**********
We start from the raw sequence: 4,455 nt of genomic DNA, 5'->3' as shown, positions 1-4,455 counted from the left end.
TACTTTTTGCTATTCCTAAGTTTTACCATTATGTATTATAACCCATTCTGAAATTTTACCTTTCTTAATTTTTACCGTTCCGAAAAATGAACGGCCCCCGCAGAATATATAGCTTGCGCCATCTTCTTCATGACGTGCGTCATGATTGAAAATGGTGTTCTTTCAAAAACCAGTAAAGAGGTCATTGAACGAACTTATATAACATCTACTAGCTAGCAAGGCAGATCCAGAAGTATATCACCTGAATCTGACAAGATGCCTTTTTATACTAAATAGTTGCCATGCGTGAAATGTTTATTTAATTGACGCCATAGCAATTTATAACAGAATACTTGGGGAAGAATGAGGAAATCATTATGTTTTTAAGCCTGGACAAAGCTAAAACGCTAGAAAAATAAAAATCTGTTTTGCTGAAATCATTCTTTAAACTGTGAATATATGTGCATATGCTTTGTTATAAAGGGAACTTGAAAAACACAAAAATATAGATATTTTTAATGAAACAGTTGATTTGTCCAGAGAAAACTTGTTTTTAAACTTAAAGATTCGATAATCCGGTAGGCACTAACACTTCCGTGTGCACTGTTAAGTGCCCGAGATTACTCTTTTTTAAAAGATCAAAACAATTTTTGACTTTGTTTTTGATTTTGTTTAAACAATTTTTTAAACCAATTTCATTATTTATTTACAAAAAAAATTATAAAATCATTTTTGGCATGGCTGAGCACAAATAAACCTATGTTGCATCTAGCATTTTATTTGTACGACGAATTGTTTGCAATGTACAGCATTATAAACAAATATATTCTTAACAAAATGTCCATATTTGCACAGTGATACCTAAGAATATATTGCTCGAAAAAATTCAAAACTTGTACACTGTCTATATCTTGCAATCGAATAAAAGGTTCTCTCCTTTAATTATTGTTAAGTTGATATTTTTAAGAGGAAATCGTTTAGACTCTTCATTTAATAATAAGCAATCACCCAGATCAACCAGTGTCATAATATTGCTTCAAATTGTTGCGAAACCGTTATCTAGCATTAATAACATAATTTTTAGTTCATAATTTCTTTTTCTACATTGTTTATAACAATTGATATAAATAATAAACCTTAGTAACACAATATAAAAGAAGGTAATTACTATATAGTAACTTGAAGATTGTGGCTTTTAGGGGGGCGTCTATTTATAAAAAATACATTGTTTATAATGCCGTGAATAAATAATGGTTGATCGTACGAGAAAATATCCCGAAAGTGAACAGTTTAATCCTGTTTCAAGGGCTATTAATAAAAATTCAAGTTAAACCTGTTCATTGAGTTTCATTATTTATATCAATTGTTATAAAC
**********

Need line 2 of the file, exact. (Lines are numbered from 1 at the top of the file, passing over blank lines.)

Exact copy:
TACTTTTTGCTATTCCTAAGTTTTACCATTATGTATTATAACCCATTCTGAAATTTTACCTTTCTTAATTTTTACCGTTCCGAAAAATGAACGGCCCCCGCAGAATATATAGCTTGCGCCATCTTCTTCATGACGTGCGTCATGATTGAAAATGGTGTTCTTTCAAAAACCAGTAAAGAGGTCATTGAACGAACTTATATAACATCTACTAGCTAGCAAGGCAGATCCAGAAGTATATCACCTGAATCTGACAAGATGCCTTTTTATACTAAATAGTTGCCATGCGTGAAATGTTTATTTAATTGACGCCATAGCAATTTATAACAGAATACTTGGGGAAGAATGAGGAAATCATTATGTTTTTAAGCCTGGACAAAGCTAAAACGCTAGAAAAATAAAAATCTGTTTTGCTGAAATCATTCTTTAAACTGTGAATATATGTGCATATGCTTTGTTATAAAGGGAACTTGAAAAACACAAAAATATAGATATTTTTAATGAAACAGTTGATTTGTCCAGAGAAAACTTGTTTTTAAACTTAAAGATTCGATAATCCGGTAGGCACTAACACTTCCGTGTGCACTGTTAAGTGCCCGAGATTACTCTTTTTTAAAAGATCAAAACAATTTTTGACTTTGTTTTTGATTTTGTTTAAACAATTTTTTAAACCAATTTCATTATTTATTTACAAAAAAAATTATAAAATCATTTTTGGCATGGCTGAGCACAAATAAACCTATGTTGCATCTAGCATTTTATTTGTACGACGAATTGTTTGCAATGTACAGCATTATAAACAAATATATTCTTAACAAAATGTCCATATTTGCACAGTGATACCTAAGAATATATTGCTCGAAAAAATTCAAAACTTGTACACTGTCTATATCTTGCAATCGAATAAAAGGTTCTCTCCTTTAATTATTGTTAAGTTGATATTTTTAAGAGGAAATCGTTTAGACTCTTCATTTAATAATAAGCAATCACCCAGATCAACCAGTGTCATAATATTGCTTCAAATTGTTGCGAAACCGTTATCTAGCATTAATAACATAATTTTTAGTTCATAATTTCTTTTTCTACATTGTTTATAACAATTGATATAAATAATAAACCTTAGTAACACAATATAAAAGAAGGTAATTACTATATAGTAACTTGAAGATTGTGGCTTTTAGGGGGGCGTCTATTTATAAAAAATACATTGTTTATAATGCCGTGAATAAATAATGGTTGATCGTACGAGAAAATATCCCGAAAGTGAACAGTTTAATCCTGTTTCAAGGGCTATTAATAAAAATTCAAGTTAAACCTGTTCATTGAGTTTCATTATTTATATCAATTGTTATAAAC